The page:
Here’s more movie memories from the great Charles Simic:
Back in the 1990s, I got an interesting call from a newspaper editor in Europe. He asked me if I could remember the first movie I saw as child that I liked, not because of the plot, but because of something else in it, something I had no words for at the time. Without ever thinking about it before, I knew what he had in mind. I recalled instantly trying to convey to a couple of my pals back in Belgrade what I liked about Victorio De Sica’s Bicycle Thieves, and becoming incoherent, as far as they were concerned. Like me, they were strictly fans of Westerns and gangster movies, but these were in short supply in the postwar Communist years, when we had a choice between upbeat Soviet films about fighting the Nazis and building socialism, or bleak Italian and French neo-realist films that were supposed to teach us a lesson by showing us the miserable lives of the working classes in the capitalist world.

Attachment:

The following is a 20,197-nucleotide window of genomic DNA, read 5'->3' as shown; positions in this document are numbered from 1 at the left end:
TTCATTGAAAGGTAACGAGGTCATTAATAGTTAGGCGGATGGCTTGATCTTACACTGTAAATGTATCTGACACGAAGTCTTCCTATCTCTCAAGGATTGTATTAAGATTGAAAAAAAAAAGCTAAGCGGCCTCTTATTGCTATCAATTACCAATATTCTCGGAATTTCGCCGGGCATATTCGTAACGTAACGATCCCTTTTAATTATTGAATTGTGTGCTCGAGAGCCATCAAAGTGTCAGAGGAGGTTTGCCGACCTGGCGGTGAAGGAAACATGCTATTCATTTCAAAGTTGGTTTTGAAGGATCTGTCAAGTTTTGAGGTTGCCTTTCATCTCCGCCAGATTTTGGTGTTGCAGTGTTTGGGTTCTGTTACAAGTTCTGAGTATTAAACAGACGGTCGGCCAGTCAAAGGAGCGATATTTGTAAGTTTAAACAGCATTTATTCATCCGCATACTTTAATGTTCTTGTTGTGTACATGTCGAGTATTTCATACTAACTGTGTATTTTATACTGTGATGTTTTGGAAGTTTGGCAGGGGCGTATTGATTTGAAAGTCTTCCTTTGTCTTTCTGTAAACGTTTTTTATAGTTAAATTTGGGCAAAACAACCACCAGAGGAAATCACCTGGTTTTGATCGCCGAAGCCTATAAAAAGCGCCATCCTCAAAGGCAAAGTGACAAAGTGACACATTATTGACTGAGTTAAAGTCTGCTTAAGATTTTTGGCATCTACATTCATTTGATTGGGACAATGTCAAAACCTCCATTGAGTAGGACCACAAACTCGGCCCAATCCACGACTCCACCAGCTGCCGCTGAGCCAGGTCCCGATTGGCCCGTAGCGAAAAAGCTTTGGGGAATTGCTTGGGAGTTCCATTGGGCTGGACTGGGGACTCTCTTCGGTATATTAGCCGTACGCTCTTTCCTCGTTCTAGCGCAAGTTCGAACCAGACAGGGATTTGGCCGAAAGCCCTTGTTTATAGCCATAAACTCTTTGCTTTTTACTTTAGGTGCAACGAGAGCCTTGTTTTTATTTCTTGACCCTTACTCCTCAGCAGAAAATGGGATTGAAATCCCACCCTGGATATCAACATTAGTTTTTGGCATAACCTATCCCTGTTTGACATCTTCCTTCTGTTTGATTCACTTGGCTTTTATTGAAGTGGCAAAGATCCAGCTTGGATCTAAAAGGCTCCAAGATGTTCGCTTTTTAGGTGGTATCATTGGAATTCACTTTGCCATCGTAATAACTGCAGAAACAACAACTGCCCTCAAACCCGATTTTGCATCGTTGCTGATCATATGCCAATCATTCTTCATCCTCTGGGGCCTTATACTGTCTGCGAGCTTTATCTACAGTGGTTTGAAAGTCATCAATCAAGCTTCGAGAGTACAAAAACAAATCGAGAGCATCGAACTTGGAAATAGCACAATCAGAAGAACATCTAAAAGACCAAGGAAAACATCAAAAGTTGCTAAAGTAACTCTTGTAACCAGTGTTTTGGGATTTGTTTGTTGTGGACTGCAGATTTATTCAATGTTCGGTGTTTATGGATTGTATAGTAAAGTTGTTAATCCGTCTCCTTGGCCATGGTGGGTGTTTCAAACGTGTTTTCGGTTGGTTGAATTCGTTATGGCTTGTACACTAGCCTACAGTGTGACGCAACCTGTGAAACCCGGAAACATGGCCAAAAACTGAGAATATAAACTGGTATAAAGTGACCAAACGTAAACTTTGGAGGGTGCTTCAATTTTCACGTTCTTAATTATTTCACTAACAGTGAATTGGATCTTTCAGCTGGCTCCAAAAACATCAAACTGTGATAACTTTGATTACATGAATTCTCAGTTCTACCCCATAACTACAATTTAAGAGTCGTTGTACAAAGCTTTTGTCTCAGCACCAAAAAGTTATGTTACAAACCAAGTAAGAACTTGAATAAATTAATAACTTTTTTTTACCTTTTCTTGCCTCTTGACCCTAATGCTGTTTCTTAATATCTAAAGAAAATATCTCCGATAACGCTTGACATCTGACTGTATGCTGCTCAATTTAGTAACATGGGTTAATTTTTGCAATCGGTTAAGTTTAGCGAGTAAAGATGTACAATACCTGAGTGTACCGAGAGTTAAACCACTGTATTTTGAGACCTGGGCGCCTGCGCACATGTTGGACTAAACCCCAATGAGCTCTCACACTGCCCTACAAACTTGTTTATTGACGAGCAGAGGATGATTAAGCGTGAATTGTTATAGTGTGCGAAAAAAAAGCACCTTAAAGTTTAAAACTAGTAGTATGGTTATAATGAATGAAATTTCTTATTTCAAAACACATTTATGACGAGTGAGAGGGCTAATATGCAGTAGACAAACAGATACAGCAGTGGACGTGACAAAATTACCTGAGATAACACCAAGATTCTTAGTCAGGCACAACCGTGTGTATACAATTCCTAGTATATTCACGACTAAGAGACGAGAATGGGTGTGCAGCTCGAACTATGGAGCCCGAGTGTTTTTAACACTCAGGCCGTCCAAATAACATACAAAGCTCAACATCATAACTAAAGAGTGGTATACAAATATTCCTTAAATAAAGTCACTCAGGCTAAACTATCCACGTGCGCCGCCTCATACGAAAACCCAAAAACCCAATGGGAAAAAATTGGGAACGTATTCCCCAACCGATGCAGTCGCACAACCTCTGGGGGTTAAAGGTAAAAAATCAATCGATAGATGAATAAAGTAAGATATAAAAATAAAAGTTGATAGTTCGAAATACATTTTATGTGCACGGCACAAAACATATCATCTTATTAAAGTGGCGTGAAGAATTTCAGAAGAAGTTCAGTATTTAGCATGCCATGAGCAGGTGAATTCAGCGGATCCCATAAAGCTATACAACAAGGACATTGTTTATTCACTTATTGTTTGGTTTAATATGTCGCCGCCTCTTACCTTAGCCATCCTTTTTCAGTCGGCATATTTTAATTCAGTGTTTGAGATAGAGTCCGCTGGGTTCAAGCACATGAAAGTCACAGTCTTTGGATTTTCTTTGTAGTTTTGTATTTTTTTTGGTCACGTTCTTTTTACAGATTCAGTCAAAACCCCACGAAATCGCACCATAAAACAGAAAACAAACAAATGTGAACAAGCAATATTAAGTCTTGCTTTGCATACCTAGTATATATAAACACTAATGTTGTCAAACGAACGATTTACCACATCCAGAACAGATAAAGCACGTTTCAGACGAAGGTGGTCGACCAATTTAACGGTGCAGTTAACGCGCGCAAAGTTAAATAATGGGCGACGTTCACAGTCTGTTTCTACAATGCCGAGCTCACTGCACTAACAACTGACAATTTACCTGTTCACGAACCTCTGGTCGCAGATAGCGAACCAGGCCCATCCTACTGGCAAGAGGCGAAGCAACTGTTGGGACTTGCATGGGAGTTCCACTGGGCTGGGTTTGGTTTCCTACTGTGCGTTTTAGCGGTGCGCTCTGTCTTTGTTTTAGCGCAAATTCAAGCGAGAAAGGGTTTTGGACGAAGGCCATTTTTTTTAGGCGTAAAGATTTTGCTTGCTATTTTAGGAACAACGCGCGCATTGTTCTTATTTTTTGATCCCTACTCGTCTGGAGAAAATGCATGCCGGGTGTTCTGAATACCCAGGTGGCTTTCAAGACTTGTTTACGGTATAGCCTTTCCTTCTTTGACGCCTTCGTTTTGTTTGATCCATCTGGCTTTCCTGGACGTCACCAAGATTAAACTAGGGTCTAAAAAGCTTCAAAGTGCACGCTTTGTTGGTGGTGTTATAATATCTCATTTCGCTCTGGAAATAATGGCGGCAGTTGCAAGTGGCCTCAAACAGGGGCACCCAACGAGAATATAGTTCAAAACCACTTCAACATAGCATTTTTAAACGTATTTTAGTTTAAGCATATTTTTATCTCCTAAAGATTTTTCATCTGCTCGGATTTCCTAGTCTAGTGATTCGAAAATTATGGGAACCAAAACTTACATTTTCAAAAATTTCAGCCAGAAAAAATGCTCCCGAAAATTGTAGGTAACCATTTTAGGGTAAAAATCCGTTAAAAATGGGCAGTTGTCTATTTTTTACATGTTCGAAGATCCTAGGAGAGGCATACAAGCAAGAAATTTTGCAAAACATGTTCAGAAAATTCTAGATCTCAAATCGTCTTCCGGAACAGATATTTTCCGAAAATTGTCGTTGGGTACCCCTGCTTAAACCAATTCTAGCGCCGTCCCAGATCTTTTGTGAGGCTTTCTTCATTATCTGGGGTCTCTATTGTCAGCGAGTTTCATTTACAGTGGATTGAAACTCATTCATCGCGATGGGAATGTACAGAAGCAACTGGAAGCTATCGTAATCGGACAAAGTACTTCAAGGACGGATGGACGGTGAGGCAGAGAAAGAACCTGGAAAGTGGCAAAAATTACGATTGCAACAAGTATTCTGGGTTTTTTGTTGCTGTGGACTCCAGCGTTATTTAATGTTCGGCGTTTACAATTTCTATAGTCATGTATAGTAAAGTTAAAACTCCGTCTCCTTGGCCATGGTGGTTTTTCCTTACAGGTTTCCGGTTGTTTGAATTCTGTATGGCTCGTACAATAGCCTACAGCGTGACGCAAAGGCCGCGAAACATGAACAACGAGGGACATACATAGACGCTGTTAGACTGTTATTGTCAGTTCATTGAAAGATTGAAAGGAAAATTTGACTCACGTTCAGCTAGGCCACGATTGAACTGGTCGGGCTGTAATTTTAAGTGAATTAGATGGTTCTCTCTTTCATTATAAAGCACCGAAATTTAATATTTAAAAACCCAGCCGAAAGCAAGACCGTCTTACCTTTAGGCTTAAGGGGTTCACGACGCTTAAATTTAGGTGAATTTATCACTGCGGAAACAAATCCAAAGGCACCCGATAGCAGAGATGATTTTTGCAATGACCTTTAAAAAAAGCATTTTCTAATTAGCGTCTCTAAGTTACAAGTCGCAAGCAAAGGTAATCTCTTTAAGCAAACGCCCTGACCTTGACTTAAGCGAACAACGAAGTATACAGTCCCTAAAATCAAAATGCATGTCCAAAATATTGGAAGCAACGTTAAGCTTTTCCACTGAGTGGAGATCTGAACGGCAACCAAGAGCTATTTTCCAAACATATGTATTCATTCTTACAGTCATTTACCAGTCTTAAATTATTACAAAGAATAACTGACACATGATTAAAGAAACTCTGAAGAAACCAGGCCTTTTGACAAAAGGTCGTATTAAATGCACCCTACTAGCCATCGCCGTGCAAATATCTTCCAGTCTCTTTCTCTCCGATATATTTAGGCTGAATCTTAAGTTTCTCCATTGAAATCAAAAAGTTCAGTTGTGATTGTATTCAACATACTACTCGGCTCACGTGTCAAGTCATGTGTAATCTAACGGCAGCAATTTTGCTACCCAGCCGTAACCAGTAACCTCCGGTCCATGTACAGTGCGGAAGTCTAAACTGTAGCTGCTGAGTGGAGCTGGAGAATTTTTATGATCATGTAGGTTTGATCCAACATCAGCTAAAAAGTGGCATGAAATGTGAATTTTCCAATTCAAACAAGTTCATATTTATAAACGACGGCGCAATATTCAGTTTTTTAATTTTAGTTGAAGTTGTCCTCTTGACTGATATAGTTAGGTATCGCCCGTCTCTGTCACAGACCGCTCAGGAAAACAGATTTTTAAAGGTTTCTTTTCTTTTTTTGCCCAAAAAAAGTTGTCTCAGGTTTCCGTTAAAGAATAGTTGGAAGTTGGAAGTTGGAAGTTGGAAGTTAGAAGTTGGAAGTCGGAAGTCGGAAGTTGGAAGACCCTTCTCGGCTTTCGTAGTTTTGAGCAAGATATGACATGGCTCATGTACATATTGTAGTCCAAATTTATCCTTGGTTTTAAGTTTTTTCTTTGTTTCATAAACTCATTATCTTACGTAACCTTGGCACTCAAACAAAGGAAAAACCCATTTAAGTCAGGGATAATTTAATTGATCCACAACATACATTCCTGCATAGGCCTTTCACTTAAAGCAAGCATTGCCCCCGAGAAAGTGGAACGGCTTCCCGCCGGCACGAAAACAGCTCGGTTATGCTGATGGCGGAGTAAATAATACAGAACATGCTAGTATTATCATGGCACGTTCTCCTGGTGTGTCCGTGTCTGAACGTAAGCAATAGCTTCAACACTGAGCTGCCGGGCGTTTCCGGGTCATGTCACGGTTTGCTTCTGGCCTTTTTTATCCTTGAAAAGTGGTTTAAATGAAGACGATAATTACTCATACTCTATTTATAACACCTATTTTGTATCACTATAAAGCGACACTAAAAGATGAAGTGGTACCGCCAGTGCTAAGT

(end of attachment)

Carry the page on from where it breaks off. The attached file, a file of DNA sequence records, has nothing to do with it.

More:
The day I saw Bicycle Thieves I had become an aesthete without realizing it, more concerned with how a particular film was made, than with whatever twists its plot had. All of a sudden, the way the camera moved, a scene was cut and a certain image was framed, were all-important to me. I’d lie in bed at night replaying some scene from a movie again and again, making it more suspenseful, erotic and, of course poetic, and taking immense pleasure in that activity. No wonder my friends began to think of me as being a little weird when it comes to movies. I was twelve years old, clueless about most things in life, but already carrying in my head my very own exclusive and constantly expanding film library, not yet a match for Halliwell’s, but large enough to occupy me and enrich my inner life when I lay awake at night.
Star Wars is the first movie I remember seeing in the theater other than Lassie and my Dad took my brother and me to see Superman, as well. But The Empire Strikes Back was the first movie that I was obsessed with. It came out six months before my parents’ marriage ended and I got Darth Vadar and my father and the frozen Han Solo all wrapped up in my mind and it wouldn’t let go. It was thrilling–a true escape–but gave me no relief.